lego parliament via mashable
I tuned into BBC as soon as I woke up and one of the first MPs returned was 20 year old Mhairi Black from the SNP. That would set the tone for the entire general election results. I watched as the SNP annihilated Labour in Scotland; then the Tories proved too strong for both Labour and the LibDems, who ended up getting decimated. Cameron got elected back to No. 10 without needing a coalition partner.
I’m not 100% happy but I’m not all that sad or angry at #ge2015 results. It was a shock to watch the decimated LibDems and Labour’s poor showing, though in hindsight there wasn’t a real alternative to the Conservatives—Miliband and Clegg were gracious in their resigations, where was the backbone before the election?
Quite astounded at the SNP landslide. A lot due to Nicola Sturgeon’s good performance, though ironic that she wasn’t even standing. I don’t know a whole lot about Scottish politics or the everyday priorities of the Scottish people. It seems to me that they voted in the SNP not because they want independence, but because they want effective representation in Westminster. It’s telling that the voice of non-public school, London-centric Britain now falls to a party that was, many years ago, considered marginal. I hope they reward their constituencies’ faith in them and not hijack issues for their own purposes.
#ge2015 live cross-stich via tom katsumi on twitter
It’ll be a very different Britain in the next 5 years. I want to be hopeful that Cameron & Co will do the right thing, but I’m more afraid that they will put the interest of their corporate buddies before that of the British people.
charts via independent
People have been talking about electoral reform. That the UK needs to move to proportional representation because how come the SNP had 1.4mil votes and got 56 seats, while the Greens got 1.1mil votes and only one (yay for Caroline Lucas, btw).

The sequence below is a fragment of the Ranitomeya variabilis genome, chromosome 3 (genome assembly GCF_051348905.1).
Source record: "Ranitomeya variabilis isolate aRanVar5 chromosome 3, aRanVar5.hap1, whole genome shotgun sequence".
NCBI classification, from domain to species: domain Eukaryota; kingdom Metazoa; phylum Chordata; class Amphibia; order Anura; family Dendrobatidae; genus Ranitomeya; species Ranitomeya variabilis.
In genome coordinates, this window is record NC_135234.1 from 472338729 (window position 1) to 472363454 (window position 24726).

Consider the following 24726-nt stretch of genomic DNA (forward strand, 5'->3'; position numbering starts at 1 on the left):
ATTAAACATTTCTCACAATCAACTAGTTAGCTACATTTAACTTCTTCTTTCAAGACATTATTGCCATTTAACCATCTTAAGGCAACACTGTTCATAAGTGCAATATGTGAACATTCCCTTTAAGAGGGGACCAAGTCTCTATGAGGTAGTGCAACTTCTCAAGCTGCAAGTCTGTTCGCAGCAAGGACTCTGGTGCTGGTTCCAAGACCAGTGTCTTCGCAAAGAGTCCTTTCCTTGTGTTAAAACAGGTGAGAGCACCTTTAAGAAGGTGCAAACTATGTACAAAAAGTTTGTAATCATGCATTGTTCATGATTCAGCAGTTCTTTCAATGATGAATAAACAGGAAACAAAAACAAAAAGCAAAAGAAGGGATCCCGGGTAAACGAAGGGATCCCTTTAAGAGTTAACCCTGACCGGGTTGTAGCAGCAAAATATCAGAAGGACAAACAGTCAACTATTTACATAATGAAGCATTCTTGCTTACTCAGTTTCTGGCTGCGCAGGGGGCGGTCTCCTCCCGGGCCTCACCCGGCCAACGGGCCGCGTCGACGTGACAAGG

What alarms me is that, if we had PR, Ukip would have won 80+ seats. That’s scary. I grew up in a Tory stronghold (Chipping Barnet has returned a Conservative MP since 1974, when the constituency was created) and I have some empathy towards the Little England view of immigrants (despite the fact that I’m one such immigrant myself). I felt the change in Britain since I left. In the space of 2.5 years it does seem that we have been overwhelmed by newcomers. No one on the tube spoke English, no one selling us tea or coffee were native English speakers, house prices have gone through the roof with foreign investors and their buy-to-leave tactic. I get it. People who move to a new country must do so sympathetically and respectfully and there are people from certain countries that simply do not (it’s not just a UK problem, those people are everywhere in the world.)
The world is still reacting to #ge2015 results. Financial markets were up, and share prices for property related shares shot up with the news. Is that a good sign? Can economic recovery be sustained for the next 5 years? What about small businesses and taxpayers? Children and pensioners? Europe? I don’t have a good feeling, I think the country will become even more extreme as the wealth gap increases. I hope that Cameron means it when he says stuff like “one nation” because we need to be one country.